Carmel, California, US
|Usual Difficulty||I-II (for normal flows)|
|CARMEL R A ROBLES DEL RIO CA|
|usgs-11143200||250 - 700 cfs||I-II||00h37m||1320 cfs (too high)|
|CARMEL R NR CARMEL CA|
|usgs-11143250||300 - 1000 cfs||I-II||00h52m||1180 cfs (too high)|
This section could a nice float trip as the gradient is fairly low. However, much of the creek is lined thick with trees and brush. Logs and strainers in the fast current could be a problem along any part of the creek. Boaters should probably have excellent maneuvering skills, perhaps equal to class 2+ or class 3 whitewater skills before attempting this run.
Loma Prieta Paddlers club is centered in the San Jose area, but they have members in the Santa Cruz and Monterey/Carmel area.
Water Rights and Water Use of Carmel River:
California American Water owns the main water rights to the Carmel River and they own Los Padres reservoir and San Clemente reservoir. They are a wholly owned subsidiary of American Water, which is the largest private water company in the USA. They are listed on the New York Stock Exchange.
CalAmWater gets water from the river, by diverting some at San Clemente Dam, but mostly by pumping water from 21 wells along side the river.
A State Water Resources Control Board,
order to stop unauthorized, excess pumping in 2008.pdf contains some background information
about CalAmWater rights to Carmel river water.
"5. On July 6, 1995, the State Water Board also adopted Order WR 95-10 regarding four complaints
filed against Cal-Am. The Order required Cal-Am to terminate unlawful diversions from the
Carmel River and to comply with specified conditions. The State Water Board found that Cal-Am
has legal rights to divert 3,376 afa of water from the Carmel River, after taking into consideration
the reduced capacity of Los Padres Reservoir due to sedimentation. (Order 95-10, p. 25.)
Cal-Am's rights to divert 3,376 afa from the Carmel River consist of 1,137 afa of pre-1914
appropriative + 60 afa of riparian + 2,179 afa under License 11866 (Application 11674A).
6. Order 95-10 and D-1632 were both later amended by Orders 98-04 and 2002-02 to allow:
1) direct diversion and diversion to storage throughout the year from the Carmel River at times
when flows were physically available over and above fish flow requirements; 2) that the total
quantity of water originating in the Carmel River diverted to beneficial use by Cal-Am and
MPWMD could not exceed 16,000 af; and 3) that Cal-Am would cease withdrawals of water from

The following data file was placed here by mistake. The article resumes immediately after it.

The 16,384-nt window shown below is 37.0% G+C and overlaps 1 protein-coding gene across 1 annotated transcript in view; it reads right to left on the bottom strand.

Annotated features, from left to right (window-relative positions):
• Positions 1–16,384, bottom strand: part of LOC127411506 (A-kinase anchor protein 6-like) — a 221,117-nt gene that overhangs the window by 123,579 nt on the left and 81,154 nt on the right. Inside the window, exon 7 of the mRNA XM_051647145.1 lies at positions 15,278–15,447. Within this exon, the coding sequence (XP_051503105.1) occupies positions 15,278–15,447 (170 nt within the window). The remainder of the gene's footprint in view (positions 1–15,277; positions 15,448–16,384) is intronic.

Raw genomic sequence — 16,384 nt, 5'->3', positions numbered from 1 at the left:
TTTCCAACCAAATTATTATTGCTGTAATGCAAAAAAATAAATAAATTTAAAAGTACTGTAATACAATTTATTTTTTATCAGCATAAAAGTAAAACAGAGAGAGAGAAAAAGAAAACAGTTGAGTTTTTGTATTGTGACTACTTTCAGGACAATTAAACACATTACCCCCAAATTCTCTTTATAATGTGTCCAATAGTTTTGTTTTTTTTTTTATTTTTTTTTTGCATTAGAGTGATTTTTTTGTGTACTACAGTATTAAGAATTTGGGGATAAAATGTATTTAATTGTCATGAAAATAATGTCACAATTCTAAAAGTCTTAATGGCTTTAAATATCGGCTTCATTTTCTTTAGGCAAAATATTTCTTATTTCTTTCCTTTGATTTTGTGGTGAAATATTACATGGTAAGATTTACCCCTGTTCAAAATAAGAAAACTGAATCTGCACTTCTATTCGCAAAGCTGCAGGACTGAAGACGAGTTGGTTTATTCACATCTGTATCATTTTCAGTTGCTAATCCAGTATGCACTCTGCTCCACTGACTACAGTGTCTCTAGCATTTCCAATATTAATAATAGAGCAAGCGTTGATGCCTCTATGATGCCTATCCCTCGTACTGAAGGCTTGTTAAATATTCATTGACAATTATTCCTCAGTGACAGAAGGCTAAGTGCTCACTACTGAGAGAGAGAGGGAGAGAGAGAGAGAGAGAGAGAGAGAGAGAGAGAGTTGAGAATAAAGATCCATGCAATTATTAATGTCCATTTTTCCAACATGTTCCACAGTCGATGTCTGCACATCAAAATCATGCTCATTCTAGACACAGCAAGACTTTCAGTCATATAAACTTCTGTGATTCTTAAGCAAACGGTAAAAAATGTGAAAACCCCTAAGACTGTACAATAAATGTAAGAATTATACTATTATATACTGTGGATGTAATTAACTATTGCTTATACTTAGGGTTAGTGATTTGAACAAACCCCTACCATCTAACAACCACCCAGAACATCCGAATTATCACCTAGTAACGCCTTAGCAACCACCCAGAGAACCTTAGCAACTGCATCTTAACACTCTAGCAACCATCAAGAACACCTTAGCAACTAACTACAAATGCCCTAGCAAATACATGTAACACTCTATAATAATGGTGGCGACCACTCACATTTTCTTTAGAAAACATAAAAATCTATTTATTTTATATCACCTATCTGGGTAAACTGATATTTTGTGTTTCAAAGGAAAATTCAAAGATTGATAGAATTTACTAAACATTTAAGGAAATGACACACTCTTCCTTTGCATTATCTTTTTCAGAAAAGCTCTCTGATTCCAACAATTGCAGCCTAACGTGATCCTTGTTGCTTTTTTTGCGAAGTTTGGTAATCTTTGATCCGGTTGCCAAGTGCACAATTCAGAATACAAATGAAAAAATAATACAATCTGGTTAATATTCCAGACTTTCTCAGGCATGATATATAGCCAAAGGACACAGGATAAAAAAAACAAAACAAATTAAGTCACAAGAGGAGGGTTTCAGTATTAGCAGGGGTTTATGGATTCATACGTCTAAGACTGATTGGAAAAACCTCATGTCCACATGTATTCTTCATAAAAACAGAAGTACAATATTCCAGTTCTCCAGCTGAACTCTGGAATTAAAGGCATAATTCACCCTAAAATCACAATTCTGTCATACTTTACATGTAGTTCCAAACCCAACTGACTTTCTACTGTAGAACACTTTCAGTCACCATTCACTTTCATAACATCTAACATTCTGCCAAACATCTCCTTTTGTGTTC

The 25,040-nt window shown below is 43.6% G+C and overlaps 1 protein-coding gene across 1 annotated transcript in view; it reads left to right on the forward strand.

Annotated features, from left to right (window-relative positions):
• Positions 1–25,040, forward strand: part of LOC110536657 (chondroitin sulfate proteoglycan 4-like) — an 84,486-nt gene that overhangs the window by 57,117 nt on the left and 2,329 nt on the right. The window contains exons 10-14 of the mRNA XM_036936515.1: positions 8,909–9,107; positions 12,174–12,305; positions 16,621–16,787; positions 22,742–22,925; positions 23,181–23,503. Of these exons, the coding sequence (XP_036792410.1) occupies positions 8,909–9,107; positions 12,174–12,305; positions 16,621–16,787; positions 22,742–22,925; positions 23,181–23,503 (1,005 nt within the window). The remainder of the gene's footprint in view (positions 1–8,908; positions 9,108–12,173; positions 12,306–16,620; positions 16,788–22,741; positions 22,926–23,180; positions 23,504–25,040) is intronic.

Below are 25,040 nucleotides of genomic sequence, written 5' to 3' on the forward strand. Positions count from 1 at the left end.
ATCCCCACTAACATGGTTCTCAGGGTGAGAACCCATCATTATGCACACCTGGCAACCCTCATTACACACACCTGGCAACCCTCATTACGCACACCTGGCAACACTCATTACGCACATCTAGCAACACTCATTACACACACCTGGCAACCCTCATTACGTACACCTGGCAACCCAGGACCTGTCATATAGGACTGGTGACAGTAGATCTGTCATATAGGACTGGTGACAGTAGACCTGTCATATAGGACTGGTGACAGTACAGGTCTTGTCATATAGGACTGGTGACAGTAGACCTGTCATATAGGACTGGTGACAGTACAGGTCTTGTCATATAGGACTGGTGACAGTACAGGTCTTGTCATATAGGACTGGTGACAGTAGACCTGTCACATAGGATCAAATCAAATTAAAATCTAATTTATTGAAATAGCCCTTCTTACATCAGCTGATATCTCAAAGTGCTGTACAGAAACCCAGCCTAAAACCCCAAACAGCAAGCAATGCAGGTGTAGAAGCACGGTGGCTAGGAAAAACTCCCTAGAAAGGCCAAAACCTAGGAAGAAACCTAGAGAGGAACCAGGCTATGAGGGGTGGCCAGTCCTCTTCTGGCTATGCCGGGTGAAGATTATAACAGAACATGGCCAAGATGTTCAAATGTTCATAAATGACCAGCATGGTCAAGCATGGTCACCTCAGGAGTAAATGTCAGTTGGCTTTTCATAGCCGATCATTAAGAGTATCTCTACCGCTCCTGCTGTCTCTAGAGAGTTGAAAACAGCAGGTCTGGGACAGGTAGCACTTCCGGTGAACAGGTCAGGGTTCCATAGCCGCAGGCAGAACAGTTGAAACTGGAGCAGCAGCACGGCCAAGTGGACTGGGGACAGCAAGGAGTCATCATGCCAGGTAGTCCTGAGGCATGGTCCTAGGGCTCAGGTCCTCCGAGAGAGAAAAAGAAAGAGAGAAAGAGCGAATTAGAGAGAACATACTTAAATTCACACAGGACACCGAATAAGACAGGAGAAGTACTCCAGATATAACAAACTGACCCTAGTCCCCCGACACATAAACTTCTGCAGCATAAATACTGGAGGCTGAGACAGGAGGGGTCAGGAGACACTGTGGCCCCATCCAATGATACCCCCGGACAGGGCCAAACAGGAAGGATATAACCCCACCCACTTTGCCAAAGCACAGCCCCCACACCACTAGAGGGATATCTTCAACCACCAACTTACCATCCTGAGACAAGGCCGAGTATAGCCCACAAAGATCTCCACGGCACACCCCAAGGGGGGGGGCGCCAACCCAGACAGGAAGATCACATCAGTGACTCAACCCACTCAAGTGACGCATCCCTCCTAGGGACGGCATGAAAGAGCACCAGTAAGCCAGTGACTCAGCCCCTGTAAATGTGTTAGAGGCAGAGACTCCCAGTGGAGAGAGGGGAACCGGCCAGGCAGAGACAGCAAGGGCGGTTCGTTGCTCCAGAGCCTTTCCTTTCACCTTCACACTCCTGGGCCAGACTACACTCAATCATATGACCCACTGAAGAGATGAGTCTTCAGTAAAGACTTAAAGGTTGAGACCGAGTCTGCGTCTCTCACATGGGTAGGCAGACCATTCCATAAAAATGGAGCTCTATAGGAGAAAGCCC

the San Clemente Dam and reduce diversions from production well facilities located in Subunit 2
of the Carmel River during low flow periods of the year, except during an emergency. The 16,000
af identified by Order 98-04 includes rights established by License 11866, Permit 7130B,
Application 27614, Application 30215, pre-1914 appropriative and riparian rights.
7. In 1995, Cal-Am was diverting about 14,106 afa of water from the Carmel River to supply water to
approximately 100,000 people in the greater Monterey Peninsula area. (Order 95-10, p. 1)
8. In Order WR 95-10, the State Water Board found that Cal-Am's diversions were having an
adverse effect on: (a) the riparian corridor downstream of river mile 18.5; (b) wildlife dependent
upon the corridor; and (c) steelhead and other fish that inhabited the river. (Order WR 95-10,
pp. 25-8, 33-34.) There continues to be an annual drawdown or drying of the Carmel River in the
area upstream of the Highway 1 bridge. Because Cal-Am is the largest diverter of water on the
river, this drawdown of the river is attributable, at least in part, to Cal-Am's illegal diversions from
the Carmel River. Cal-Am's pumping from the subterranean stream contributes to the reduction of
surface flow. This reduction of flows creates segregated small pools of water that trap and strand
steelhead and other fish which inhabit the river. The potential for substantially higher steelhead
mortality is mitigated by volunteers from the local community who make two sweeps of the river
annually to rescue stranded steelhead. Nevertheless, there are adverse effects on steelhead and
other fish caused by the river drawdown."
Monterey's Coastal Water Project Details the ideas for supplying water to the Monterey peninsula while complying with the State Water Board orders listed above.
San Clemente Dam Removal: Appearantly this dam need extensive upgrades to meet earthquake safety standards which could cost in the range of 55 million dollars. It was declared unsafe in 1999. There are serious discussions and efforts aimed at removing the dam, costing around 100 million dollars. This dam is upstream of this river section, but the dam does divert some water from the river. The silt trapped behind the dam would have a major impact on the river if released or released too quickly. The present plans call for leaving the silt in place and blasting a bypass channel around it.
Information from Ventura River Ecosystems.
The Carmel River Dam and Reservoir Project has been proposed and studied since the mid 1990's. Don't know the status and progress of this proposal.
|Mile||Rapid Name||Class||Features (Legend)|
|1.7||Garland Ranch Park||N/A|
Garland Ranch is a large public park with numerous hiking trails, a museum and small visitor center, water and toilets.
There is a long narrow parking area between the highway and the river. There are several access points to the water from the parking lot, though the river banks are very brushy in this section.